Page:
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Making sense of CTV ad fraud | Sponsored Content

This article was contributed and sponsored by Verizon Media.

The growth of connected TV (CTV) has been a rousing success story; unfortunately, fraudsters have noticed. As advertising budgets shift to CTV, alleviating safety concerns becomes increasingly paramount.

Dr. Michael Moran, senior data scientist at HUMAN SECURITY (formerly White Ops) and Emma Fenlon, senior manager, exchange quality at Verizon Media, have an honest discussion about CTV fraud and why buyers should feel secure going forward.

Is the CTV fraud issue overstated? How prevalent is it today?

Dr. Michael Moran (MM): Any amount of fraud is bad. Generally, fraud schemes try to make the most money with the least effort, and the CTV ecosystem is a lucrative target because of the lower amount of available signals and the higher potential payoff.

Emma Fenlon (EF): Fraud follows ad spend, and CTV is a “shiny new ad object” with less controls in place than other traditional digital advertising formats. CTV growth exploded in 2020, but efforts to keep the ecosystem clean are playing catch up.

What's unique about CTV fraud?

MM: Higher cost per thousand (CPMs) mean bad actors can get more bang for their buck within the CTV ecosystem. And the technical challenges inherent to CTV mean there are fewer things fraudsters have to “get right” to earn as many dollars as they can.

EF: CTV fraud is easier. It’s easy to grow and monetize low-quality apps using fake traffic at higher CPMs. Measurement is difficult, and transparency standards like app-ads.txt are still nascent and not widely adopted. CTV also often has more complex monetization rights and inventory sharing agreements, so you need to be extra diligent in connecting the dots across the supply chain.

Recent CTV fraud schemes like PARETO rely on spoofing. Why is spoofing so common?

MM: Historically, server-side ad insertion (SSAI) spoofing is highly scalable, and benefits from an overall lack of transparency. Increased transparency standards such as app-ads.txt should help. However, we’re seeing CTV fraud schemes evolve and become more complex. It’s not just about the SSAI—bad actors can spoof everything.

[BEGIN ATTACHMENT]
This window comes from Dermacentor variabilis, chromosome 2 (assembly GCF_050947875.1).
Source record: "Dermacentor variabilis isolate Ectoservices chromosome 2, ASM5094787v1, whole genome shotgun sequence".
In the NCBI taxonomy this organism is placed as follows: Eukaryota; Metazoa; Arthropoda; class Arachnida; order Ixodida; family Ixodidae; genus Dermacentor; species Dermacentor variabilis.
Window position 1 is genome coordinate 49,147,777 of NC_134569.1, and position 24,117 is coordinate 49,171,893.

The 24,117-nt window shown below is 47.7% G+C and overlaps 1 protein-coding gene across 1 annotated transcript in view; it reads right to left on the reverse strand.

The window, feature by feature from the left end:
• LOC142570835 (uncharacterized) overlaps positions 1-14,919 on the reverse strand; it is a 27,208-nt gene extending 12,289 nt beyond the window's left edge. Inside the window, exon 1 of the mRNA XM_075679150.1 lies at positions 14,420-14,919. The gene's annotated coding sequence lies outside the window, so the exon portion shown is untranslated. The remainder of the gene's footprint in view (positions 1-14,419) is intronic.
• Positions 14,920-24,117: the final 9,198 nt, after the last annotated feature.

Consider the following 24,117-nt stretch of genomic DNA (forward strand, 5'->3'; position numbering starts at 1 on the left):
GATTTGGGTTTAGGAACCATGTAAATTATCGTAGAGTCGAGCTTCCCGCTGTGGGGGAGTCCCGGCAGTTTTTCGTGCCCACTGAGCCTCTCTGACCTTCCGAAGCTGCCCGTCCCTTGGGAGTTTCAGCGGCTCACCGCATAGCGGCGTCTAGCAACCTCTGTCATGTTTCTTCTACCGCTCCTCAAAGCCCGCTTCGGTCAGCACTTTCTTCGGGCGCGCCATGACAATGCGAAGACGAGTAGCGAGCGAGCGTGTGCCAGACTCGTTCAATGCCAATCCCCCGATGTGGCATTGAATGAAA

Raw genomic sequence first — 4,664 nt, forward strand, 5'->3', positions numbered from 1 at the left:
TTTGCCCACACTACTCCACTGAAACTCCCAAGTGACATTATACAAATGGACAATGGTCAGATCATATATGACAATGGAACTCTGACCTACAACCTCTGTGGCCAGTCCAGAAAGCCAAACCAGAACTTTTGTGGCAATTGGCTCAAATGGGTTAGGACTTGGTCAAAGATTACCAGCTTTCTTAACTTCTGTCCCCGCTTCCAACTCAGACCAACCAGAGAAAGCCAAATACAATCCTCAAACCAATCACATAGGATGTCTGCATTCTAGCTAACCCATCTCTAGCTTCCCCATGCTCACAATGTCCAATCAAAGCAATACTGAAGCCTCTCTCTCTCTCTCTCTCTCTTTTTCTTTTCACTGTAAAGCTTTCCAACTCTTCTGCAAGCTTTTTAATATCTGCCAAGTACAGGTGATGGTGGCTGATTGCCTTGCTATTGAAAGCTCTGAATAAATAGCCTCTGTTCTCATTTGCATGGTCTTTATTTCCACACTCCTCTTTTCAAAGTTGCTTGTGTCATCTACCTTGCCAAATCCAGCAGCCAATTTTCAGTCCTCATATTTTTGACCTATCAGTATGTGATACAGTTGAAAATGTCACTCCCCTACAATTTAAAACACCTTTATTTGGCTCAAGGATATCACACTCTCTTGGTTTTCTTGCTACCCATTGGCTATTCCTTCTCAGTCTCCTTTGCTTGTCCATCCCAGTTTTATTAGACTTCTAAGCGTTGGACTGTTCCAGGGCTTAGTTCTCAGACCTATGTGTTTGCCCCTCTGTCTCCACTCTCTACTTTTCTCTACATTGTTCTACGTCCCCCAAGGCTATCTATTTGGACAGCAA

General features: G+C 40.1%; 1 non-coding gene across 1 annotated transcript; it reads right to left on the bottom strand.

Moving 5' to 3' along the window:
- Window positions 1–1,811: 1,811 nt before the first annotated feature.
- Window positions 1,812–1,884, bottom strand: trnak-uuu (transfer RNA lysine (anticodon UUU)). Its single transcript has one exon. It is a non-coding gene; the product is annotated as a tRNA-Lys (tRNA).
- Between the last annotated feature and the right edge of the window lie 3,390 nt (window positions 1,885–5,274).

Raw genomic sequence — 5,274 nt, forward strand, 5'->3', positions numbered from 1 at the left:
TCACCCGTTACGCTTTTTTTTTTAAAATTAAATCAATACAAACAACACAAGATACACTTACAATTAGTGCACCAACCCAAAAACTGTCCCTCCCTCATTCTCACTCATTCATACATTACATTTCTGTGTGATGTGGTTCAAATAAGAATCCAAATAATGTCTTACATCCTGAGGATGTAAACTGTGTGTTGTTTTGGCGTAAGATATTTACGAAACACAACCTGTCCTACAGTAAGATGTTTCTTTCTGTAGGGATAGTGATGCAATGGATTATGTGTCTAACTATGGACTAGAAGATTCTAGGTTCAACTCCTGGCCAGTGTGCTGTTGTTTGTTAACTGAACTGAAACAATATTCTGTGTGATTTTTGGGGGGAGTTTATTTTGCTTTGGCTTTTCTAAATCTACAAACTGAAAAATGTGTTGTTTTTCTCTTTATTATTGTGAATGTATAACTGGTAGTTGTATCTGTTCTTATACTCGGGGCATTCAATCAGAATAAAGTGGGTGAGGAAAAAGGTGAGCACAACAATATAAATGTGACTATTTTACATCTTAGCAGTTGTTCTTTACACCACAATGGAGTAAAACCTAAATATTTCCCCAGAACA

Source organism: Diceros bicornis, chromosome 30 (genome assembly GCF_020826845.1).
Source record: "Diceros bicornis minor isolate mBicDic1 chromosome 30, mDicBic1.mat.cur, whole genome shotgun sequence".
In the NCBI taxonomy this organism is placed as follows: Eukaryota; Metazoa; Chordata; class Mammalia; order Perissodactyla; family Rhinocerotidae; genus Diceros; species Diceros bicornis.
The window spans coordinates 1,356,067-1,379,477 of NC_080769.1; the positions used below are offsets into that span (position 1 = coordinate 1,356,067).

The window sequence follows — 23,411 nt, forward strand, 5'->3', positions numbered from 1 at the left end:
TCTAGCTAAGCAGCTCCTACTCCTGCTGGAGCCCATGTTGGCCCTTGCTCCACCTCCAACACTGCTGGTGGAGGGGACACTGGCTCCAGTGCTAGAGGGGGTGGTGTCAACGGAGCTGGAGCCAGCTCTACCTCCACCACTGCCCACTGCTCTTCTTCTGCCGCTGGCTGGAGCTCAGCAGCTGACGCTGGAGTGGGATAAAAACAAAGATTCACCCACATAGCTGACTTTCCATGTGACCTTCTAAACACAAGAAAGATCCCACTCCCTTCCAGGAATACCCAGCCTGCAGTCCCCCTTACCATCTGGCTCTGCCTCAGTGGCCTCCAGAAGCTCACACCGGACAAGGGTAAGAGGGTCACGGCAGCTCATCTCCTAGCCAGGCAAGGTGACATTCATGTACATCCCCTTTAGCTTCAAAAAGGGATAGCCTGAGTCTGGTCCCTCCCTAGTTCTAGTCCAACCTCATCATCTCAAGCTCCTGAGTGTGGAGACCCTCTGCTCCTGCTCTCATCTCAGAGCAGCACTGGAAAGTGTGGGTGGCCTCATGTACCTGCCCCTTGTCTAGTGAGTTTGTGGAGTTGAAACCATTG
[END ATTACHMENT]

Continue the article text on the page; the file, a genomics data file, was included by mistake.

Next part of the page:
Most recently, the behaviors we observed with PARETO showed increasing sophistication: realistic pingbacks to evade detection, dynamically configurable to assume different identities, even writing wrote code specifically to attempt to bypass multiple fraud verification providers.

EF: One way SSAI providers protect against spoofing is to implement secure server-to-server connections with primary video ad servers. By correlating playback and monetization data, it's also possible to ensure ads are only being delivered and recorded for real viewers with valid sessions. Because SSAIs and ad servers use secure connections, anyone trying to spoof a legitimate SSAI wouldn't have the credentials needed to communicate with the ad server and get responses.

How can the industry continue to improve transparency within the CTV ecosystem?

MM: A standard similar to ads.cert, which cryptographically signs requests coming out of ad servers, at the SSAI and/or device level would help. We also cannot stress enough the importance of direct publisher relationships, adopting app-ads.txt and sellers.json, and consistent appID/bundleID declarations to provide stronger links from app to publisher.

EF: Supply-side platforms (SSPs) play a crucial role in reducing CTV fraud. Processes like monitoring data to make sure volume estimates and actual traffic align, enforcing app-ads.txt requirements, and using internal and third-party invalid traffic detection technology make a big difference. The impact on our buyers from any of the recent ad fraud schemes has been nearly non-existent. CTV fraud is a significant problem, but buyers can continue to minimize their risk by buying direct supply, transacting through deal IDs, and not bidding on open exchange inventory from ad networks.